It's funny. We've received various responses from various people. Our neighbors absolutely love her and have come over to visit, asking when she'll produce milk and if we're willing to share! :) We've been really blessed with awesome neighbors who love what we do and put up with our "projects". We love showering them with fresh, garden produce, fresh eggs and now the experience of Molly's love and adorableness (is that a word?).

Some have said we're crazy. Some think it's dumb. Some can't wait to come over and visit, wishing they had one. Some say "Don't you know you can just go to the store and buy milk there?". (sigh) Some say it's not "normal". Normal. What really is "normal"? What is normal to one person could be completely polar opposite to another. For me, I don't think it's normal to have to open something plastic which has been grown (or genetically modified) and trucked in for endless hours (costing who knows how much gas!) to put nutrients (or lack thereof!) into my body. I think that's why I love Joel Salatin's new book "Folks, This Ain't Normal".

Sometimes, when I'm driving, I pass large (and small) lots of land covered in perfectly manicured grass (maintained by pesticides and synthetic fertilizers) and imagine that there are beautiful vegetable gardens, fruit orchards, free-ranging chickens eating grass, worms and bugs, and dairy cows soaking up sunshine. It's a silly dream. I know. But one can dream, can't she? :)

Anyway, I'm so excited to begin this new adventure of caring for and lovin' on Molly. I know that someday, Lord-willing, she'll calve and produce lots of nutritious milk and dairy products for our family. I'm so thankful for Lori and how she was willing to sell us Molly. (It's hard to find a dairy farmer willing to sell a female.) I'm thankful for God who knew what He was doing when He completely covered our garden with shade where nothing would grow and my husband gave his blessing on getting a family cow. Oh how I was so disappointed, but the disappointment turned into a blessing I never thought would be possible where we live! I'm thankful for sweet neighbors who love and accept what we do. I'm looking forward to learning as much as I can about dairy cows and products and using that knowledge to teach others who want to learn, just as our friends have taught (and will be teaching) us. I keep pinching myself and am so excited to share this blessing with you all.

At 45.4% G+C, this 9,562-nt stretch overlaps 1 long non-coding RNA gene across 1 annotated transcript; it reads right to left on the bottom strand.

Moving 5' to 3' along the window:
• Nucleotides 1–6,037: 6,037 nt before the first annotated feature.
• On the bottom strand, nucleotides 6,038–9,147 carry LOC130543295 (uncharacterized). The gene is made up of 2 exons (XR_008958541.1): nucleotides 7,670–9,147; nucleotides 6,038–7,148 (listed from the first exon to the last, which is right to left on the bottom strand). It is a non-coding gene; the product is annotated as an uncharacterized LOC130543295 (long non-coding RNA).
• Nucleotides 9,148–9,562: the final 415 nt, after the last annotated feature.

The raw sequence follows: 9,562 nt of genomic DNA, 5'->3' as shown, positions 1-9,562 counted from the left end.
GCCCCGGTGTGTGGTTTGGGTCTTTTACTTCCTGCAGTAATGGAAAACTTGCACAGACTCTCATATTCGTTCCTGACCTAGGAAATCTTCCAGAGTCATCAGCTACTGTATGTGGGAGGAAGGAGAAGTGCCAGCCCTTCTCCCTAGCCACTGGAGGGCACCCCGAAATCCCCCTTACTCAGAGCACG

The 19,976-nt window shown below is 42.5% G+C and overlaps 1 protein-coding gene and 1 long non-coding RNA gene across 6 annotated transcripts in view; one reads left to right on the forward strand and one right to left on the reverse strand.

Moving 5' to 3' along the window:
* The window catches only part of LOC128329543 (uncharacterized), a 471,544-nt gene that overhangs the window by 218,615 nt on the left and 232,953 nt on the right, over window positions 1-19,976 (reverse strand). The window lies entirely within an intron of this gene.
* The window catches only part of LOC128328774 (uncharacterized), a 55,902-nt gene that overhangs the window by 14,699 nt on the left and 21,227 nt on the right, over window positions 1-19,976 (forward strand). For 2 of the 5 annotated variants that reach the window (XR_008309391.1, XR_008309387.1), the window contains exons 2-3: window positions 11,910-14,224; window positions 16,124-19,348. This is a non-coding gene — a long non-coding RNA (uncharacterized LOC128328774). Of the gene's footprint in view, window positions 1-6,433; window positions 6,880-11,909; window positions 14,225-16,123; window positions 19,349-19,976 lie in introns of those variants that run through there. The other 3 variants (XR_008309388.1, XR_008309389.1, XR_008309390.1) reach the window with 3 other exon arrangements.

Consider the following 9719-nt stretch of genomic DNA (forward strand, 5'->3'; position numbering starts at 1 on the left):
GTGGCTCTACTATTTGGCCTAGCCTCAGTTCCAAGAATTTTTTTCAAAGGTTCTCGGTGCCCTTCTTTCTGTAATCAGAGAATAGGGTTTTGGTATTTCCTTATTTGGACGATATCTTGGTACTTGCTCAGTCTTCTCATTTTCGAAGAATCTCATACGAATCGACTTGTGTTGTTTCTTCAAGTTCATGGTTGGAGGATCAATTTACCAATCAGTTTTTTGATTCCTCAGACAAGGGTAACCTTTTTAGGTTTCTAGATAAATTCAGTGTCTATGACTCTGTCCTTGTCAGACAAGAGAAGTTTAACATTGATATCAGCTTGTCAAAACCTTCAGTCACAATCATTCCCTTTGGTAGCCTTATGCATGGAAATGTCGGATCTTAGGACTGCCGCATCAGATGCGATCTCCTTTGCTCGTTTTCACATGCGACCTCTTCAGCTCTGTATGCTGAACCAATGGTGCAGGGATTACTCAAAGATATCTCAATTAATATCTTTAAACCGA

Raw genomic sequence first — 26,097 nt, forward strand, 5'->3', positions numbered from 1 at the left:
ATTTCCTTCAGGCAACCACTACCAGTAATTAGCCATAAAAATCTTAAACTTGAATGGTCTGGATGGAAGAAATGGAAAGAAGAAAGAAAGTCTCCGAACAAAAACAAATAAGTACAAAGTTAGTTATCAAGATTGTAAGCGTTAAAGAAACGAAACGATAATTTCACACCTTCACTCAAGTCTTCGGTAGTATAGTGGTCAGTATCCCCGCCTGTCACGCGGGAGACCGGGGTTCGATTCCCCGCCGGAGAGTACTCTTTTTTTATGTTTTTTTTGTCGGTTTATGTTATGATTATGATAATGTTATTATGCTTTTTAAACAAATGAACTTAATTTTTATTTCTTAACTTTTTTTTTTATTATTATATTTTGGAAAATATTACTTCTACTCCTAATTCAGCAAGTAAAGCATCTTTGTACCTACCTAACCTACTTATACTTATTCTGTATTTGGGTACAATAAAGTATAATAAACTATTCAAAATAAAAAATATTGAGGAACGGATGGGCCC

We'll be keeping you up to date on Molly's happenings around here, for sure!

Here are some fun videos from our day.


Rachel E. said...

Words can't even explain what I think when I see that little darling. Oh, I am so happy for you. She is cute, cute, cute. How much property do you have? It looks like you are close to neighbors. How much grazing land does one cow need?

Dobson Family said...

Can't wait to see the little one. So happy for you! The milk that we are getting now is wonderful since I don't have to scrape off the cream, I am finding more time to do baby projects instead of making butter :-)